Tone Deaf: What Does The Program Director Listen To?

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Melodrama’s cover art features a striking portrait of Lorde by Brooklyn-based artist, Sam McKinniss. (Photo: Courtesy of Wikimedia Commons)

Emotional, complex, intense—Melodrama by Lorde is an album you shouldn’t miss, even as the summer comes to an end. As a fan of Lorde’s prior work, it was exciting to hear she would be dropping a new album after almost four years of hiatus, and she did not let her fans down in the slightest.

Melodrama is a rollercoaster of emotions, with each song taking on a unique sound, telling a story of love, loss, and partying.

The album starts with a vengeful pop song, where Lorde battles her feelings of sorrow from ending “Green Light” her relationship with someone and her new freedoms as she is given the  to do whatever it is she pleases without limits. She is excited to be rid of her lying ex lover, but the sensation of not-so-fresh heartbreak is still holding her back.

The next song on the Melodrama is set at a party where Lorde is on top of the world, “queen of the weekend,” but is about to come down from her high and is worried about the consequences. The concept of worrying about what is to come next, but still trying to enjoy the now, is an experience most college-age people share.

In this song, she also criticizes some of the behaviors commonly seen at a party, by not only mentioning the “what now panic” one experiences when things are coming to an end and one has to face reality, rules, and responsibilities again, but also touching on careless interpersonal exchanges by referencing the phenomena of only feeling comfortable interacting with people in an altered state of consciousness.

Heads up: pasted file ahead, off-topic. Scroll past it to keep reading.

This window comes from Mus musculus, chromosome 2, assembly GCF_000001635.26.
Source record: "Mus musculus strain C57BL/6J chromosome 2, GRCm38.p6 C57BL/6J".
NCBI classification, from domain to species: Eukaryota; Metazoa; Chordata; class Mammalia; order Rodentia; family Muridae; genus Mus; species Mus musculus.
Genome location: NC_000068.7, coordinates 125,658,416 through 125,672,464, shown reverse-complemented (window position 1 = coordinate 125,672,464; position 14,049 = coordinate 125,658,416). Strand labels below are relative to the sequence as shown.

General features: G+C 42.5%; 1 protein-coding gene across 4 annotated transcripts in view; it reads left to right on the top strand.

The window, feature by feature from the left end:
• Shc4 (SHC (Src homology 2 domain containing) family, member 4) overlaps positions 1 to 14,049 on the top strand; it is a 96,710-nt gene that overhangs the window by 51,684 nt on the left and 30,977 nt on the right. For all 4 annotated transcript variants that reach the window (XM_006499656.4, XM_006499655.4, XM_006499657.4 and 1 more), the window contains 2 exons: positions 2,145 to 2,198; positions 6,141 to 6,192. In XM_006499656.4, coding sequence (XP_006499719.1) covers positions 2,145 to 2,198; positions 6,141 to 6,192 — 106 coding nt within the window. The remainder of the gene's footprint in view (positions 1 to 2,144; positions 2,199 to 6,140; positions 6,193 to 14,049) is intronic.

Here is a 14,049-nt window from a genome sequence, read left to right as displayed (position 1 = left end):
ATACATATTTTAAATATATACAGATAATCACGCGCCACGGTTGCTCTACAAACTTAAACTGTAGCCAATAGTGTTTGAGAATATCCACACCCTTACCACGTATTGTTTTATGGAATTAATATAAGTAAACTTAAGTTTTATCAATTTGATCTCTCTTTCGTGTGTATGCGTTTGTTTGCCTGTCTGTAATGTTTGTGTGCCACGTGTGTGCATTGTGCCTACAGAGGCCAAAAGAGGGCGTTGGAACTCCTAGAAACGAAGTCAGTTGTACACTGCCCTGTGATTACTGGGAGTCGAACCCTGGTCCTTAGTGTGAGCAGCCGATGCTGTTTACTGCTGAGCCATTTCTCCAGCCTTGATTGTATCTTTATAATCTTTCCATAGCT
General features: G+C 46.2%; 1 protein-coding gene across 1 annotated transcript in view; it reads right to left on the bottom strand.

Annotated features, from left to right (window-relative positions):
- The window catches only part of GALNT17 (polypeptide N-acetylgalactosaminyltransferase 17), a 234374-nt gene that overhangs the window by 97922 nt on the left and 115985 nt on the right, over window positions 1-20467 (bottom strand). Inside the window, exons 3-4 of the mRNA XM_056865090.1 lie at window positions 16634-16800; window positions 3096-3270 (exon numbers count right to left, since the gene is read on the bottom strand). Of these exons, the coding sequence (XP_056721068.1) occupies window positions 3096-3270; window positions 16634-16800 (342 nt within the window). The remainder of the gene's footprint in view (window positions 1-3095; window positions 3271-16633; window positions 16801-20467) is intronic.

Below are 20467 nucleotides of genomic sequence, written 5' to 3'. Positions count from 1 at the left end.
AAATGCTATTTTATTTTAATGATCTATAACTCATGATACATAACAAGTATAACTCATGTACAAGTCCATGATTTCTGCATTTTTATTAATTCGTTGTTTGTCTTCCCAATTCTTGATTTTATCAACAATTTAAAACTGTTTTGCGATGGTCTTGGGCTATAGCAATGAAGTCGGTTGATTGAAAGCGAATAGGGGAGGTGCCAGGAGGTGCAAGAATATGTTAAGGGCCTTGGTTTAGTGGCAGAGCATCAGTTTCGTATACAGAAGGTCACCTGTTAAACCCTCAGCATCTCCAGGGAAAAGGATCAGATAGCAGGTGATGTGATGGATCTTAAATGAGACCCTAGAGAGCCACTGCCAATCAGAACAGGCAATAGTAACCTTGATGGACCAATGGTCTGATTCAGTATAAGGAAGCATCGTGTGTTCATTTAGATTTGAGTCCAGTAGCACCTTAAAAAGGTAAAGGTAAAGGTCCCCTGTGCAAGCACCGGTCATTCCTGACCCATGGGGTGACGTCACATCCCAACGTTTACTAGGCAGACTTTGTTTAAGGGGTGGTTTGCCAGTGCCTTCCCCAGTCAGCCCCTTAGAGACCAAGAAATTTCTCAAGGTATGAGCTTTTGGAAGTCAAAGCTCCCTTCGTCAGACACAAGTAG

Her next song in the album, “Homemade Dynamite,” also touches upon similar topics, but now in the tone of the reckless party-goer just looking to have fun and get into trouble.

“Louvre” takes a different turn, and presents the topic of summer romance. The beginning lines “Well summer slipped us underneath her tongue/our days and night are perfumed with obsession” automatically gives cues to the listener about the exact emotions that would go into an all consuming albeit fleeting enchantment.

Clearly enamoured with her lover, this light catchy tune would make anyone who has shared a similar experience look back on it with rose-coloured lenses and reminisce on the pleasantness of a perfect romance between not so perfect people.

After “Louvre” comes one of the most moving songs on Melodrama, “Liability.” Lorde describes what it feels like to be only seen as an object of entertainment and exuberance while still a human being that experiences heavy emotion, and how that makes her feel unlovable, unworthy, too much.

Lorde opens the song by describing an encounter with an ex lover who “made the big mistake of dancing in [her] storm”, so she goes home and retreats into herself, caring for herself like she would another lover. This tune truly pulls at the heartstrings of anyone who has had a like experience.

The song following “Liability” is definitely one of my top two on the album. “Hard Feelings/Loveless” is evidence Lorde has grown up from her last album. Instead of the glorification of dramatically tragic endings in romantic relationships, Lorde offers something more real and substantial.

“Please could you be tender, and I will sit close to you/Let’s give it a minute before we admit that we’re through” resonates with everyone who has had a love that slowly withers as people grow and become different, but is simultaneously comfortable enough to postpone its termination. She goes on to describe how she “remembers the rush” of their love at the beginning of it, but now it’s “the winter” and all the passion has run as cold as the season.